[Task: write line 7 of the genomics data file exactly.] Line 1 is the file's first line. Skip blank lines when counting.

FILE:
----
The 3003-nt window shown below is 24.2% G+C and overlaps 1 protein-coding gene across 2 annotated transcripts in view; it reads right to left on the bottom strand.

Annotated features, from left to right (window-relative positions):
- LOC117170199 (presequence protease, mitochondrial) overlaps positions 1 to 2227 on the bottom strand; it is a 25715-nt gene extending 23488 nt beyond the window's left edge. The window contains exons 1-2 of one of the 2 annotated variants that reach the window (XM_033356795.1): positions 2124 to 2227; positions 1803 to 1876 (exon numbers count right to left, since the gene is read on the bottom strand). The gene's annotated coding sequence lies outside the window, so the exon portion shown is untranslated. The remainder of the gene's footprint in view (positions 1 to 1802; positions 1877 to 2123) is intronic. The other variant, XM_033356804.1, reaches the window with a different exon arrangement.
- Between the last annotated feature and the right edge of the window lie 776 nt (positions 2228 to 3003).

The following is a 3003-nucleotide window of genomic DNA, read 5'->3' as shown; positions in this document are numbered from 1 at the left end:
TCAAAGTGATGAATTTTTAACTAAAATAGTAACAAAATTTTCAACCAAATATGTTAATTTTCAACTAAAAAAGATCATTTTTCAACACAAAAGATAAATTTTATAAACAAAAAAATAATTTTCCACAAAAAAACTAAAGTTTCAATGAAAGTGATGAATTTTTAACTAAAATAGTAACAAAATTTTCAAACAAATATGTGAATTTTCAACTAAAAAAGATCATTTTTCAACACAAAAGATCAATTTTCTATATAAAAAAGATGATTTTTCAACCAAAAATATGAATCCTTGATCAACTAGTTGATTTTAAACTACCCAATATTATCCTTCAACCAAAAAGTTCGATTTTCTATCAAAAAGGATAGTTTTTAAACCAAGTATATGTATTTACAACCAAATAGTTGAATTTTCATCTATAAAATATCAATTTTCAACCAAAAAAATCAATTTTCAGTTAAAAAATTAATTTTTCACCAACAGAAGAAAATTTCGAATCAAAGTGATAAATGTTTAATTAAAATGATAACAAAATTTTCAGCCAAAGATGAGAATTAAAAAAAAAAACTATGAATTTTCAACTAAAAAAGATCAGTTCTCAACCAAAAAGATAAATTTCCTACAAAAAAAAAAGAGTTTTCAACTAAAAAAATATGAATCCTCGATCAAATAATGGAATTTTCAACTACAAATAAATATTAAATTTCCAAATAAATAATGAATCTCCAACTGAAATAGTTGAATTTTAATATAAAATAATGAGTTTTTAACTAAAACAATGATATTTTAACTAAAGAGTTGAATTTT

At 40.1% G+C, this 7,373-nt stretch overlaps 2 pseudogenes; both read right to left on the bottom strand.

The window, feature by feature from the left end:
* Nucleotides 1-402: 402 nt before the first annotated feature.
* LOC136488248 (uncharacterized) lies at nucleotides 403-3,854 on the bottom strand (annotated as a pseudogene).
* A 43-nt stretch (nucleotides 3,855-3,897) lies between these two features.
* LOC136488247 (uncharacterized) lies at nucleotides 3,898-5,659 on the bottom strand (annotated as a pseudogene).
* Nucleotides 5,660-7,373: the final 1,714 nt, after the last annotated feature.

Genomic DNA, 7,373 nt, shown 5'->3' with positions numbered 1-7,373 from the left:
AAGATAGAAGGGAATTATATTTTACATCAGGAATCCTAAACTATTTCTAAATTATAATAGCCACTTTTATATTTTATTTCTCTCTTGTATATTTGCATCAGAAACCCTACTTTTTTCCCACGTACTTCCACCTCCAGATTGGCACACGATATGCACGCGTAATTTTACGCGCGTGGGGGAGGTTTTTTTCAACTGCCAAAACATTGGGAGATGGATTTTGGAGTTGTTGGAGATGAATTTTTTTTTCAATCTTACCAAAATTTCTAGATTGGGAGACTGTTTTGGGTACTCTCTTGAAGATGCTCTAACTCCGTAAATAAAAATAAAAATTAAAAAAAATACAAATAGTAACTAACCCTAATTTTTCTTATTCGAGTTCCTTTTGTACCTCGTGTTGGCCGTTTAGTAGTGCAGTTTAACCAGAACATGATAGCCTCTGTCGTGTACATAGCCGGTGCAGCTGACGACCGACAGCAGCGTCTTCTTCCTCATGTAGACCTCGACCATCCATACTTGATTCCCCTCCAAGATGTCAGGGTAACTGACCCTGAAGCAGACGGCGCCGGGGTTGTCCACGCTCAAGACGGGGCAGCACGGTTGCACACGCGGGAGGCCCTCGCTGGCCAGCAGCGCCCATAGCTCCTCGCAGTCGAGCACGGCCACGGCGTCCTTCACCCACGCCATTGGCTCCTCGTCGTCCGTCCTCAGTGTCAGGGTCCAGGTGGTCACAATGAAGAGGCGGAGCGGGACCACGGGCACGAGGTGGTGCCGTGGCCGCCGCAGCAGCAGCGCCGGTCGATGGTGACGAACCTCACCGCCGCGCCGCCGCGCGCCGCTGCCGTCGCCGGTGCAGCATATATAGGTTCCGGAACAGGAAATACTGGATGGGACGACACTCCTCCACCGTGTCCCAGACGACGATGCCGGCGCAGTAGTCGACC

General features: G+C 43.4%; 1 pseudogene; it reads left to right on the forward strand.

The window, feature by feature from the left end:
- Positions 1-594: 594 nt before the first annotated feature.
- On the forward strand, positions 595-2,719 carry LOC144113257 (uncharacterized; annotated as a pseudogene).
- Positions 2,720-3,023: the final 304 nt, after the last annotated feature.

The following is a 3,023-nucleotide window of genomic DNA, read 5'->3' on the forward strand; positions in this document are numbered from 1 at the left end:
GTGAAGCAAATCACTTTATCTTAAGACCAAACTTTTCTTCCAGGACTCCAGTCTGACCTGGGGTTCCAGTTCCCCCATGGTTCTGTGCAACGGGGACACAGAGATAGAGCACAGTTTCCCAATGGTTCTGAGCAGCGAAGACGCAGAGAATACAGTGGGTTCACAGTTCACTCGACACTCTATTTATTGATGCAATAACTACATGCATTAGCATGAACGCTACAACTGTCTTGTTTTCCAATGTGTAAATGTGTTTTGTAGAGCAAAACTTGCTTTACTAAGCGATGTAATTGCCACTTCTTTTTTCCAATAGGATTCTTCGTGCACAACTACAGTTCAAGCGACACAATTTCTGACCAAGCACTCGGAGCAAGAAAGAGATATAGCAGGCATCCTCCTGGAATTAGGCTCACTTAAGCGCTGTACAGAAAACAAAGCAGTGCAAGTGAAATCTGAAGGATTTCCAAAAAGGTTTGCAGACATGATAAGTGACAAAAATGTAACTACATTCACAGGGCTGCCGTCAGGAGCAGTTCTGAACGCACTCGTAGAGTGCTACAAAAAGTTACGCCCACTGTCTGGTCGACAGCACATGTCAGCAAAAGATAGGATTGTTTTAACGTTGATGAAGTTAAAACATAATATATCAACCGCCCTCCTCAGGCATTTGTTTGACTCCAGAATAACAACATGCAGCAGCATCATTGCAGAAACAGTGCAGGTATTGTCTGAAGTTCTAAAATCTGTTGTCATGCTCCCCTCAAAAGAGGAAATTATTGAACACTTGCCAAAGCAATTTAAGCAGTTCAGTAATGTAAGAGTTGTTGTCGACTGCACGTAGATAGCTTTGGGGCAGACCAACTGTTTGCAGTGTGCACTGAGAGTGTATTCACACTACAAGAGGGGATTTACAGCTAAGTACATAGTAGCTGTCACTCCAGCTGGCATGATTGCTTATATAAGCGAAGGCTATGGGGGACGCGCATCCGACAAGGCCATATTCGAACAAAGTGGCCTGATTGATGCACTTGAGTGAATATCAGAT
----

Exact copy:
At 40.1% G+C, this 7,373-nt stretch overlaps 2 pseudogenes; both read right to left on the bottom strand.